SEC Advances Discussions on Bitcoin ETFs, Raising Hopes for Approval

Advocates argue that a regulated ETF linked to the cryptocurrency's spot price would offer investors a secure way to invest in Bitcoin.

Discussions between the U.S. Securities and Exchange Commission (SEC) and asset management firms seeking to launch Bitcoin exchange-traded funds (ETFs) have progressed to critical technical details, indicating the potential approval of these products, according to industry insiders.

Thirteen companies, including Grayscale Investments, BlackRock, Invesco, and ARK Investments, have submitted applications to the SEC for ETFs that would track Bitcoin’s price.

Advocates argue that a regulated ETF linked to the cryptocurrency’s spot price would offer investors a secure way to invest in Bitcoin.

Historically, the SEC has rejected such products, citing concerns about investor protection.

However, following a court ruling in August that found the SEC had wrongly rejected Grayscale’s ETF conversion application, the SEC has engaged with ETF issuers on substantive matters.

These discussions have delved into custody arrangements, creation and redemption mechanisms, and investor risk disclosures – topics typically addressed towards the end of the ETF application process.

A spot Bitcoin ETF would mark a significant development, allowing cautious investors access to the world’s largest cryptocurrency through the tightly regulated stock market.

The anticipated demand for such ETFs is estimated to be as high as $3 billion in the initial days of trading.

The SEC has until January 10 to make a final decision on ARK’s application, which is the first in line. The advanced nature of the discussions suggests that the SEC may approve ARK’s application and potentially some of the other 12 pending applications in the coming year.

This development has contributed to a recent surge in Bitcoin prices, reaching a 20-month high.

While the SEC has expressed concerns about Bitcoin’s susceptibility to manipulation in the past, recent discussions have shifted towards substantive matters.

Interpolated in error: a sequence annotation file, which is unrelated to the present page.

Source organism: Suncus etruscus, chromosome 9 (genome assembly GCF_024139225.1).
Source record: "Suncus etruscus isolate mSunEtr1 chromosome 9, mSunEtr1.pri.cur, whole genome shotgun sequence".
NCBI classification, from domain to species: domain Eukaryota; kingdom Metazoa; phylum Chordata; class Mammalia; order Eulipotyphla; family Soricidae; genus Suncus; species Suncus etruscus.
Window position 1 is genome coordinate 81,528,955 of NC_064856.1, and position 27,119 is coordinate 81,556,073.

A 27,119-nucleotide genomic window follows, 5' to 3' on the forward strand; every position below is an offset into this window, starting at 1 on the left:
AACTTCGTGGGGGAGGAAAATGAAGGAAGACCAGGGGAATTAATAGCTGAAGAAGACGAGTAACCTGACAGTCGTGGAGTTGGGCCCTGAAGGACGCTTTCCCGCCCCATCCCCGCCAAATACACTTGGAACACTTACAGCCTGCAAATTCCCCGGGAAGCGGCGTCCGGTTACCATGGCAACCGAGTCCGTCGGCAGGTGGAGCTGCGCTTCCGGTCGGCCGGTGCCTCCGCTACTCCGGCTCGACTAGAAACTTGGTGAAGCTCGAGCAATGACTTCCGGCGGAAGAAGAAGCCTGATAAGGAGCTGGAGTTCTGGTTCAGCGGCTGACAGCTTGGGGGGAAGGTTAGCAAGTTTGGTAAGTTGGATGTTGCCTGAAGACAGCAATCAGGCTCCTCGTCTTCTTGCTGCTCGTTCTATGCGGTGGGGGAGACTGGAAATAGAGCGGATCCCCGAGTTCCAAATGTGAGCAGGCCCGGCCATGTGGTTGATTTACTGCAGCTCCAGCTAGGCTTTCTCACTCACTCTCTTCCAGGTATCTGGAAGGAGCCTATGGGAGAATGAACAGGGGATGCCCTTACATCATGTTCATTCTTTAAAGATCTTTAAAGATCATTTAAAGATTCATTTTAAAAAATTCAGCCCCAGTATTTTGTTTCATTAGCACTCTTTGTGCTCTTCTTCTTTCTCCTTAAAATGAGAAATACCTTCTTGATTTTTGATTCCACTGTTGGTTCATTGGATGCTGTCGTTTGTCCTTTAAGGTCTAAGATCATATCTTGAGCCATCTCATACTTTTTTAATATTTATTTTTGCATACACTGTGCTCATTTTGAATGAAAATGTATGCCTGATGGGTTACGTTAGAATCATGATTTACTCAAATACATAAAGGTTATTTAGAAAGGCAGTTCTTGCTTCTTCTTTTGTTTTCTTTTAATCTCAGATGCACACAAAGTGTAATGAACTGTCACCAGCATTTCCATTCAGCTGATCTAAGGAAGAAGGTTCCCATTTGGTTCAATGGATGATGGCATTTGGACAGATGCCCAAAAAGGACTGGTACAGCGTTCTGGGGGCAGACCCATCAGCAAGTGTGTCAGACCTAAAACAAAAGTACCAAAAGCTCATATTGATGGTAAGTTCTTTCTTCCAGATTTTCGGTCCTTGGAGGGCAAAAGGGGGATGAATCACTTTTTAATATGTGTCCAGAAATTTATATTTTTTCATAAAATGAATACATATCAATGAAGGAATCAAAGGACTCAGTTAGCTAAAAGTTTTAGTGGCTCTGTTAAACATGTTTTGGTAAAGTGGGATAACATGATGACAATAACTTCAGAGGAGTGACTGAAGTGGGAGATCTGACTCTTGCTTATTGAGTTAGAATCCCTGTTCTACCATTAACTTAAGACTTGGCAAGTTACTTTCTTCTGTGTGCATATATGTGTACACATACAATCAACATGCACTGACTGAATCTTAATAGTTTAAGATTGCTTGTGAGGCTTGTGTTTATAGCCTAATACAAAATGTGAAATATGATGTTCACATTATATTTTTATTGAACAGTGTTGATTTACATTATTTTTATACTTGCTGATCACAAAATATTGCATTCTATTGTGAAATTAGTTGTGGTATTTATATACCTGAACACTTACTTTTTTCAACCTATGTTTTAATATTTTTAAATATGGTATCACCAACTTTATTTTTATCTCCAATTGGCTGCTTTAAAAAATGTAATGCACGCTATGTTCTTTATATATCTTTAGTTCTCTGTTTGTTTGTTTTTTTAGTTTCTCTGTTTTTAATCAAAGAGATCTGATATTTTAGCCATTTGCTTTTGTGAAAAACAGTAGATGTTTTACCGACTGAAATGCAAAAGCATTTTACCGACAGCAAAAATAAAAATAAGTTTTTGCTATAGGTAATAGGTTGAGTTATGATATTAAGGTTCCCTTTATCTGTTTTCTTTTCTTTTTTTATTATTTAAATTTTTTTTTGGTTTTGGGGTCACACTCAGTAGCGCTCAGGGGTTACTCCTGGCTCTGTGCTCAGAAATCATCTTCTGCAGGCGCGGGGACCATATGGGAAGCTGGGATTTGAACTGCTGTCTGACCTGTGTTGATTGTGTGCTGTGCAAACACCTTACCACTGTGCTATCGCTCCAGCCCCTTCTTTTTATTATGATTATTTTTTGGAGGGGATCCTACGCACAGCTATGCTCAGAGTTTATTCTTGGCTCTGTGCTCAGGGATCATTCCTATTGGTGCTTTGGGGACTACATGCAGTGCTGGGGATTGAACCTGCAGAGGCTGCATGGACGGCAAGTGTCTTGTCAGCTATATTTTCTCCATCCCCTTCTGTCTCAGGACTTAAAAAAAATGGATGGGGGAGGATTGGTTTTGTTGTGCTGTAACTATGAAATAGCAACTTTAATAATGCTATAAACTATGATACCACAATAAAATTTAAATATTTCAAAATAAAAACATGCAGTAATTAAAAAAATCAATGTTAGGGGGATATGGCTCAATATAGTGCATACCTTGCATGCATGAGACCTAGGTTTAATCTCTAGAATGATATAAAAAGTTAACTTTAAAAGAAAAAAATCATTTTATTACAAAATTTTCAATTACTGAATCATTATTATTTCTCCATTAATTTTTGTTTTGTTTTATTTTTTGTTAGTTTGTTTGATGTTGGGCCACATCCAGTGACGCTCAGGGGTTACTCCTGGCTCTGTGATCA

Publicly available SEC memos indicate meetings between executives from BlackRock, Grayscale, Invesco, and 21 Shares, along with representatives from the exchanges where they intend to list the ETFs, have taken place since September.

Other asset managers have also reportedly met with SEC staff during this period.

As discussions have progressed, issuers have updated their filings to reflect new details. For instance, BlackRock recently amended its filing to provide more insight into the measures it plans to implement to protect investors.

Despite these advancements, the SEC has not made any public statements regarding the approval of Bitcoin ETFs, and certain issues, such as the settlement mechanism (cash or “in-kind”), remain unresolved.

SEC Chair Gary Gensler’s office has also been involved in some recent discussions, indicating increased attention to this matter within the regulatory body.

The SEC’s engagement with ETF issuers intensified following a federal appeals court ruling that found the SEC had failed to adequately justify its rejection of Grayscale’s ETF application.

Some believe this ruling limits the grounds on which the SEC could reject future applications.

Furthermore, many issuers argue they have addressed the SEC’s market manipulation concerns through surveillance arrangements with listing exchanges and Coinbase, the largest U.S. cryptocurrency exchange.

If the SEC seeks additional time, it could ask ARK to withdraw its application and resubmit it.

However, this approach could carry legal risks given the precedent set by the Grayscale decision.

Despite uncertainties, market observers anticipate progress in the approval of Bitcoin ETFs, marking a significant milestone for the cryptocurrency industry.